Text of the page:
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How to identify the right fan clutch replacement


April 30, 2020

The door to your service shop swings open, and in comes a customer with a fan clutch that needs to be replaced.

As soon as he reaches the parts counter, you know every minute you spend trying to identify a replacement means downtime for the truck and a dip in revenue for the company and driver who operate it.

The clock is ticking. Here’s how to find the right fan clutch and get your customers back on the road. Now.

(By the way, “fan clutch” and “fan drive” mean the same thing. For these tips, we’ll be using both terms interchangeably.)

1. Locate the part number.

There are many types of fan drives, including on/off, two-speed and viscous models. But they all come from the manufacturer with a part number.

Horton part numbers are pin stamped on the front of the drive – usually either in the center, often near the fan pilot, or about halfway between the center of the fan mounting surface and its outermost edge.

Part number and serial numbers are also printed on an adhered tag.

Fan clutch part numbers are usually located in one of two places on the fan mounting surface.

For on/off and two-speed drives, the part number may be on the front or back of the fan mounting disc.

Other fan clutch manufacturers tend to put a printed sticker with the part number in a similar location on the drive.

 Examples of part numbers pin-stamped on fan clutches.

2. Head to and enter the part number in the search field to view repair and replacement options.

Whether it’s a Horton competitor part, this site contains a full database of common – and uncommon – drives and fan clutch cross reference information.

The clutch model will appear on the screen. Click on the Repair and Replacement Options tab to view upgrade, remanufactured and repair kit options.

Dealers and some independent distributors may have their own in-house parts lookup database containing the same information. In this case, feel free to use the Horton catalog for confirmation or as a second option if parts aren’t listed in your main system.

3. Decide which replacement is right for your customer.

Which repair or replacement option is the right one? It depends.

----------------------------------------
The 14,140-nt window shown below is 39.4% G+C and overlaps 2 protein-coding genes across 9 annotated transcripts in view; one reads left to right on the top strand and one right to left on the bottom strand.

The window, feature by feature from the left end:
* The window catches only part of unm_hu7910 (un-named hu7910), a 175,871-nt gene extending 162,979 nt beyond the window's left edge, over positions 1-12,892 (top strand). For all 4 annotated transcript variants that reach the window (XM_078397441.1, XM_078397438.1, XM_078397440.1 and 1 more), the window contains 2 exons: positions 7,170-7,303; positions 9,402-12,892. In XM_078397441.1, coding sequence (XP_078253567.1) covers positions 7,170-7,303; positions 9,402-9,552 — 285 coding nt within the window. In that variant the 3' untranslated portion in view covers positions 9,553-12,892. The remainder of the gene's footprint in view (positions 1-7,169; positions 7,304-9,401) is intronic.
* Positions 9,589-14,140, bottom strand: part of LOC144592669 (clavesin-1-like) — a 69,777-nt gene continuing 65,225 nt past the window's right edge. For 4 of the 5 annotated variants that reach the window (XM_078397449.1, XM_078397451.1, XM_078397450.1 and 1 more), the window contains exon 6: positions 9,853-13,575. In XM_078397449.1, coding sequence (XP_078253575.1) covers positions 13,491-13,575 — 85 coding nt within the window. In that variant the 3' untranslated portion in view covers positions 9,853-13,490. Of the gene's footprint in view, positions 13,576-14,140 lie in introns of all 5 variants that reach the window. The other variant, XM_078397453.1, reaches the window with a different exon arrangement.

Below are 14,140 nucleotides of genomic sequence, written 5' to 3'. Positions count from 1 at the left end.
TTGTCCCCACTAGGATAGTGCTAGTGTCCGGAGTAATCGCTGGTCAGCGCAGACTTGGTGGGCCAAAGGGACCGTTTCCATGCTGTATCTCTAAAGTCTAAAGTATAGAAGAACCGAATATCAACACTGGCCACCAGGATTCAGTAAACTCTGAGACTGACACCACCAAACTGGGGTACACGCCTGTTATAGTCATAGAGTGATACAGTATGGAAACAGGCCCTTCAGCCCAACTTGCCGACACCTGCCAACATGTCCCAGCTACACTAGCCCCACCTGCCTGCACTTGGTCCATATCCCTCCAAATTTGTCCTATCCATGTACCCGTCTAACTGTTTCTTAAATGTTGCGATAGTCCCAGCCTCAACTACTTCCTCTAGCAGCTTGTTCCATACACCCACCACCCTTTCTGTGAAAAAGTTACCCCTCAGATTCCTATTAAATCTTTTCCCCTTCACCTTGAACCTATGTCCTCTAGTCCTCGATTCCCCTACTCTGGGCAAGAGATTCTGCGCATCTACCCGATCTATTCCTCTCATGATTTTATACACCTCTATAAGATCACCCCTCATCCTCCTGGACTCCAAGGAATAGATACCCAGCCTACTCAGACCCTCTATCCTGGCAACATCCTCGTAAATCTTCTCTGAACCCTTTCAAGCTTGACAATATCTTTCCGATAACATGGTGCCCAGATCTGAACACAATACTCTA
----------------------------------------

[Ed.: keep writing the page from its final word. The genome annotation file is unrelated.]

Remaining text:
In general, a direct replacement or upgrade is the best option because lowers total cost of ownership of the vehicle, both by lasting longer and providing optimized cooling to relieve stress on the truck’s engine.

Price-sensitive customers may be interested in a reman drive, which is manufactured to the same OEM specifications and can come at a lower cost than rebuilding. This becomes especially cost-effective when customers turn in the damaged drive’s core for credit toward their reman purchase.

Most manufacturers also offer a handful of repair kits to essentially rebuild the drive yourself right at the shop. While certainly a viable option, kits can take longer to work with and it’s likely you’ll end up with unused parts when a drop-in replacement would’ve sufficed. But depending on availability and the individual customer you’re serving, kits can make perfect sense in a pinch

4. Check your inventory.

If you have the desired replacement part or repair kit in stock, you’re good to sell it or head back to the service bay and put in a work order. If not, there are a variety of ways to obtain it quickly:

  • Some manufacturers offer registered distributors the ability to view inventory and place orders via the Internet. Horton’s online parts ordering portal and corresponding network of North American QuickShip warehouses can get you parts in as few as 1-2 business days.
  • You can also contact the manufacturer directly and place an order over the phone. Horton’s QuickShip program allows any on-highway distributor or shop to view available warehouse inventory, then call customer service at 1 (800) 621-1320 to order the part(s).
  • There may be times when it’s quicker and more efficient to contact a nearby dealer or distributor and hop across town to get the part from them directly. A lot of successful parts managers and service counter representatives have a list of local contacts they can reach out to in a jam, so don’t underestimate the power of personal relationships throughout the supply chain.

What if I can’t find the part number?

There are times when the part number either wears off or becomes unreadable due to wear and tear. If you run into this, the Horton online catalog accepts VINs in the search field. Just enter the vehicle’s VIN, confirm the truck’s identity and view results that way.

If a VIN isn’t available, the online catalog offers advanced search options for both vehicle manufacturer and engine manufacturer year, makes and models. You can also search by product line or dimensions.